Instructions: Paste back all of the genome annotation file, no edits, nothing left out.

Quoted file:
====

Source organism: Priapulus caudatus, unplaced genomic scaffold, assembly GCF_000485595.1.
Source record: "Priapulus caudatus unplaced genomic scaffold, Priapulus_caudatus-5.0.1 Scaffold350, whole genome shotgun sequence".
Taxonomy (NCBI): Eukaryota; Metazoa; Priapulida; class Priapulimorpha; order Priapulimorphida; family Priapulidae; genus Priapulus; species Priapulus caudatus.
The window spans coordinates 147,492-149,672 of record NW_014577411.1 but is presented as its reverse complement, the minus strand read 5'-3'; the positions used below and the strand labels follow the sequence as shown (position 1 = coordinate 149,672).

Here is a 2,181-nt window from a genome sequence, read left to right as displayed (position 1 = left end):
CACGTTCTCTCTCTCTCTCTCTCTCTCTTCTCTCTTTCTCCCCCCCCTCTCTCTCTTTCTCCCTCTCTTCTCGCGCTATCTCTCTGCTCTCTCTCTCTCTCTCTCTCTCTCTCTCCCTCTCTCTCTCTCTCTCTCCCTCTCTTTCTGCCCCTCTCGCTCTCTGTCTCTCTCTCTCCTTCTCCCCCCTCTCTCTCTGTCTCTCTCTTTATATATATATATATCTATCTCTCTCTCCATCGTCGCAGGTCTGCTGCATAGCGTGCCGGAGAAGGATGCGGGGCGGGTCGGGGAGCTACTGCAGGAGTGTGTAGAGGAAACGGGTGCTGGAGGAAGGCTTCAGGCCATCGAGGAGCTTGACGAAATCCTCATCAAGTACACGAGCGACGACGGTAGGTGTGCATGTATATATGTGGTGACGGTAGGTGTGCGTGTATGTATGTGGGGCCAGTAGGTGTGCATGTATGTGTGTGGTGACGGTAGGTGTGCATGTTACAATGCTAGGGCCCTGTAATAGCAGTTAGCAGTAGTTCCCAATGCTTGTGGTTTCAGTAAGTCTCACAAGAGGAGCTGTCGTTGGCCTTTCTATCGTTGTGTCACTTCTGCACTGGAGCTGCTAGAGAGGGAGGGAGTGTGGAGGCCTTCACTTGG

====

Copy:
Source organism: Priapulus caudatus, unplaced genomic scaffold, assembly GCF_000485595.1.
Source record: "Priapulus caudatus unplaced genomic scaffold, Priapulus_caudatus-5.0.1 Scaffold350, whole genome shotgun sequence".
Taxonomy (NCBI): Eukaryota; Metazoa; Priapulida; class Priapulimorpha; order Priapulimorphida; family Priapulidae; genus Priapulus; species Priapulus caudatus.
The window spans coordinates 147,492-149,672 of record NW_014577411.1 but is presented as its reverse complement, the minus strand read 5'-3'; the positions used below and the strand labels follow the sequence as shown (position 1 = coordinate 149,672).

Here is a 2,181-nt window from a genome sequence, read left to right as displayed (position 1 = left end):
CACGTTCTCTCTCTCTCTCTCTCTCTCTTCTCTCTTTCTCCCCCCCCTCTCTCTCTTTCTCCCTCTCTTCTCGCGCTATCTCTCTGCTCTCTCTCTCTCTCTCTCTCTCTCTCTCCCTCTCTCTCTCTCTCTCTCCCTCTCTTTCTGCCCCTCTCGCTCTCTGTCTCTCTCTCTCCTTCTCCCCCCTCTCTCTCTGTCTCTCTCTTTATATATATATATATCTATCTCTCTCTCCATCGTCGCAGGTCTGCTGCATAGCGTGCCGGAGAAGGATGCGGGGCGGGTCGGGGAGCTACTGCAGGAGTGTGTAGAGGAAACGGGTGCTGGAGGAAGGCTTCAGGCCATCGAGGAGCTTGACGAAATCCTCATCAAGTACACGAGCGACGACGGTAGGTGTGCATGTATATATGTGGTGACGGTAGGTGTGCGTGTATGTATGTGGGGCCAGTAGGTGTGCATGTATGTGTGTGGTGACGGTAGGTGTGCATGTTACAATGCTAGGGCCCTGTAATAGCAGTTAGCAGTAGTTCCCAATGCTTGTGGTTTCAGTAAGTCTCACAAGAGGAGCTGTCGTTGGCCTTTCTATCGTTGTGTCACTTCTGCACTGGAGCTGCTAGAGAGGGAGGGAGTGTGGAGGCCTTCACTTGG